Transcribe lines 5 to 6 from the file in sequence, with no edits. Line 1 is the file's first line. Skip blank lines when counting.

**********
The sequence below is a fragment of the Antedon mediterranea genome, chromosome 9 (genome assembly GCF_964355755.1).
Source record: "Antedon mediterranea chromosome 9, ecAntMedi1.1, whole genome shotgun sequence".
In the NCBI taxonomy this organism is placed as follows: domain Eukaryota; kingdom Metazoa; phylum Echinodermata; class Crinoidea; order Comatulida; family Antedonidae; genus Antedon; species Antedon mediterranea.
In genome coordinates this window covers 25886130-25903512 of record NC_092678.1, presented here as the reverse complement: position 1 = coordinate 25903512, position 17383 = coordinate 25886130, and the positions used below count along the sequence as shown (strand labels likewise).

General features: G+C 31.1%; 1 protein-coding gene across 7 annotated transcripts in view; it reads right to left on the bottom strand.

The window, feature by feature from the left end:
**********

General features: G+C 31.1%; 1 protein-coding gene across 7 annotated transcripts in view; it reads right to left on the bottom strand.

The window, feature by feature from the left end: